Is it time for RealNetworks to Switch Gears? That's the headline of an article at the New York Times that questions the strategies and relevancy of RealNetworks, which operates the Rhapsody music store and subscription service. In the piece, Brad Stone portrayed a company that may be losing momentum.

Companies can be ahead of a new technology wave but fail to catch it if they hew too closely to what made them successful in the first place. Another lesson is that entrepreneurs who have battles with established rivals, even if they think they are correct on the underlying issues, can end up losing out in the long run.

Was Real, asked Stone, sticking too long with the technologies that made it successful? He pondered what Rhapsody means about Real's vision of digital music service. And he examined Real's commitment to the Real player in an era of browser-based alternatives. Both are fair topics in a marketplace that demands growth and innovation from technology companies.

To its credit, RealNetworks has weathered the digital music storm all decade. Its main music offering, the Rhapsody subscription service, has about 800,000 subscribers. The service has two offerings: $12.99 per month for unlimited streaming and $14.99 per month for unlimited streaming and tethered downloads. The service has been upgraded and slightly retooled over the years but its basic form, function and target market have changed little. The company has built many partnerships: Verizon, Sonos, iLike, MTV and others. In Verizon it has a mobile partner that can help with marketing and customer acquisition. In MTV it has a strong promotional partner. In Sonos it has a valuable hardware partner who caters to higher end digital music customers.

Stone found a few critics of the company that questioned its strategies and competitive position. Gartner analyst Mike McGuire questioned Real's strategy for the Real Player. "Sticking to your guns is one thing," he said about the new version of Real Player, "but it's another to say, let's add features because we can, and because consumers should want this." Barbara Coffey, an analyst at Kaufman Brothers, thinks a media company like Real with several huge competitors isn't in too comfortable of a position with $370 million in cash.

A big issue facing Real is Rhapsody's growth potential, which is tied to the fortunes of the subscription business model. With so many less expensive options already at market and on the horizon, an established, mature and paid music service faces moderate, not enormous, growth potential. A good portion of Rhapsody's growth will be a function of its partnerships, not the product. The free site, which offers up to 25 free streams per month, and the Rhapsody MP3 store, launched in the summer of 2008, are meant to be stepping stones to the core product, the subscription service. And that core product needs partnerships to create enough value to lure more customers.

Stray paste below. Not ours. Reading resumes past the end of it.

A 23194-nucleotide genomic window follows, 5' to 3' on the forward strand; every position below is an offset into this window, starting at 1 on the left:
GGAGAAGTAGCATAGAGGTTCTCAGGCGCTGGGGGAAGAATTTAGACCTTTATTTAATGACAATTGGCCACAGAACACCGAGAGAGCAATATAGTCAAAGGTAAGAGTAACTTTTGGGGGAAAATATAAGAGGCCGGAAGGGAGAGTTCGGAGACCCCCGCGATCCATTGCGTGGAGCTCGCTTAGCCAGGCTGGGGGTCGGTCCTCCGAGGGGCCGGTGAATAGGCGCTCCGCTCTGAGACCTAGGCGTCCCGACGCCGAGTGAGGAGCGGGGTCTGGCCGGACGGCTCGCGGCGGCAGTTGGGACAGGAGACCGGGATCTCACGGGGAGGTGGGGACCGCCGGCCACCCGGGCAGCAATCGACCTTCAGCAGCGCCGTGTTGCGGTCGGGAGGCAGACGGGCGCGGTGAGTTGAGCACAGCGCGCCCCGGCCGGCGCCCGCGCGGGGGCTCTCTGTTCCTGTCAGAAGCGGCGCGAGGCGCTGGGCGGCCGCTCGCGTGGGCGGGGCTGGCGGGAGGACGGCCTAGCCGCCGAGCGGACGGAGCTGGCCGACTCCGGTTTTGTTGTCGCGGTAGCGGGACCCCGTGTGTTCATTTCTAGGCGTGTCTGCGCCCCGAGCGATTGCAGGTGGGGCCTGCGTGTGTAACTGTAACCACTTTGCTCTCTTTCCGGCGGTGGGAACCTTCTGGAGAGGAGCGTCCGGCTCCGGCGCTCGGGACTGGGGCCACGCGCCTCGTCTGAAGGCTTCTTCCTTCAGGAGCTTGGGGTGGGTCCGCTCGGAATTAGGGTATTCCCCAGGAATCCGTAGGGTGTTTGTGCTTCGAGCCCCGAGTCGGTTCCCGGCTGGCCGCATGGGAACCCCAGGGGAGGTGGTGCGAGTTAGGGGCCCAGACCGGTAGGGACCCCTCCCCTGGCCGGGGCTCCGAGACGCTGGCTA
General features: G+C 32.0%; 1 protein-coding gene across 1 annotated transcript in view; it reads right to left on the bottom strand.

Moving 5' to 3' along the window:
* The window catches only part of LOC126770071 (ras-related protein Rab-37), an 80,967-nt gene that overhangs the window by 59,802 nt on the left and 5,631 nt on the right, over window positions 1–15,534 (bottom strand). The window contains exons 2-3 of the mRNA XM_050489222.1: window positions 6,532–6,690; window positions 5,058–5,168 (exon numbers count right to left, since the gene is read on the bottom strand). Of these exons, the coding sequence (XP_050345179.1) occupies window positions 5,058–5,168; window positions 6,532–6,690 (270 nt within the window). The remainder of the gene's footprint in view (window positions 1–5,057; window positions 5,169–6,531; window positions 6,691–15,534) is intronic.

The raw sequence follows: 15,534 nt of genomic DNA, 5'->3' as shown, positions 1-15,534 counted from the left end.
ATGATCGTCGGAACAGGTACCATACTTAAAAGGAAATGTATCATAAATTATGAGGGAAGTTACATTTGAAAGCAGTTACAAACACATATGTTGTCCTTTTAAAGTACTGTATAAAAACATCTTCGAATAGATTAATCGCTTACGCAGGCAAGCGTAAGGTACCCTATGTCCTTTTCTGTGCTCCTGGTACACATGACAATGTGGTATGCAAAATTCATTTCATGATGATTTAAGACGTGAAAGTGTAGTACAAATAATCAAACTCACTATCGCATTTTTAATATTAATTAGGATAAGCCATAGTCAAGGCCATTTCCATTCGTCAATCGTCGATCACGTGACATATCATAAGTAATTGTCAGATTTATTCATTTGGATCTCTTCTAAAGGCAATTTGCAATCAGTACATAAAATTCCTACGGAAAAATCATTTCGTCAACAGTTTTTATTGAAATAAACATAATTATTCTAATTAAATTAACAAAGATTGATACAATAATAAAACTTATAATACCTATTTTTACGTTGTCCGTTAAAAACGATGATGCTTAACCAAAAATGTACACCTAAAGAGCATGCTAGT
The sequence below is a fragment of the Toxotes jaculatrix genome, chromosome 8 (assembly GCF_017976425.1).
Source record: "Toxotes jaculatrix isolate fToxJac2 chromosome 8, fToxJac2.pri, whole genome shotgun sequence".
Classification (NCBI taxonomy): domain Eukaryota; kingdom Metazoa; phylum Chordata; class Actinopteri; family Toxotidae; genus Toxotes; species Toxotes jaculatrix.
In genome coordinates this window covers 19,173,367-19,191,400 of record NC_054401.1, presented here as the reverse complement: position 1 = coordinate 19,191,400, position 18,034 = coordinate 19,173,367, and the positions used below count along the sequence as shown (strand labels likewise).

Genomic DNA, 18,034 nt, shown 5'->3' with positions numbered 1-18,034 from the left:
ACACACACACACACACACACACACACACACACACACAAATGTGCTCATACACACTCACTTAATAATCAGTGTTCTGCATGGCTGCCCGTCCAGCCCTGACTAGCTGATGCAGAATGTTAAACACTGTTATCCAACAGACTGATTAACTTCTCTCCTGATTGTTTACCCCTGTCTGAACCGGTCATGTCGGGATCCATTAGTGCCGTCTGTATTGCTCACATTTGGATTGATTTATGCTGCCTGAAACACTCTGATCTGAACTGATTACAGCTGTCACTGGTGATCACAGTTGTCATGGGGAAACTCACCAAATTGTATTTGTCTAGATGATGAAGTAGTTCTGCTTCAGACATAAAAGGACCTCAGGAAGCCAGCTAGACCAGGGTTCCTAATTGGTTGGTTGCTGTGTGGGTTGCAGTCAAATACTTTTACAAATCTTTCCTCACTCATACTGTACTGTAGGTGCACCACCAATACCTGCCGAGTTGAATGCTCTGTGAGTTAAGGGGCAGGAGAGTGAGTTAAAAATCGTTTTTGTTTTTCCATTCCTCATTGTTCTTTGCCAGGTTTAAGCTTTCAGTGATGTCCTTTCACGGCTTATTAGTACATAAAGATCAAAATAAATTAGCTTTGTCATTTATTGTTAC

Growth for the subscription service has a few other issues outside of competition from free services. One hurdle is the small potential market. A paid subscription service appeals to the sort of heavy users who care about thoughtful editorial and guidance through music’s rich history. The other issue is the trend toward online locker services that host or stream users’ entire collections. A US Court of Appeals decision on Cablevision’s Remote Storage Digital Video Recorder, which the U.S. Supreme Court refused to consider, should usher in a new era of streaming services. Cablevision’s technology is a cloud-based DVR that allows users to record television shows without a set-top box. While Rhapsody tempts users with unlimited access to millions of songs, a cloud-based locker has serious potential if a good interface is built upon it. Rhapsody is great for more adventurous users, but mainstream music listeners are hardly adventurous. Why pay for access to millions of songs you won’t even hear?

As the words "free" and "freemium" are on the tips of everybody's tongues, it's almost strange that Rhapsody comes off as a wise, old sage amongst unproven upstarts and failed attempts. Spiral Frog, an ad-based service that offered free, tethered downloads, met its demise earlier this year. Qtrax, the other great hope for free services, has little chance of remaining a going concern. As for Spotify, the current darling of music streaming apps, a recent report at The Register claimed Spotify it generates 17 pence (US $0.28) per UK user per month in advertising revenue. Less than 4% of its users had upgraded to the paid-for, premium version. At $12.99 to $14.99 per month per user, Rhapsody can live without being the flavor of the month. If making money from the non-payers is so difficult, perhaps it's best to stay with a product aimed at paying customers. Although non-payers may outrank the payers by a factor of ten or 20, payers can provide steady, if un-sexy, business.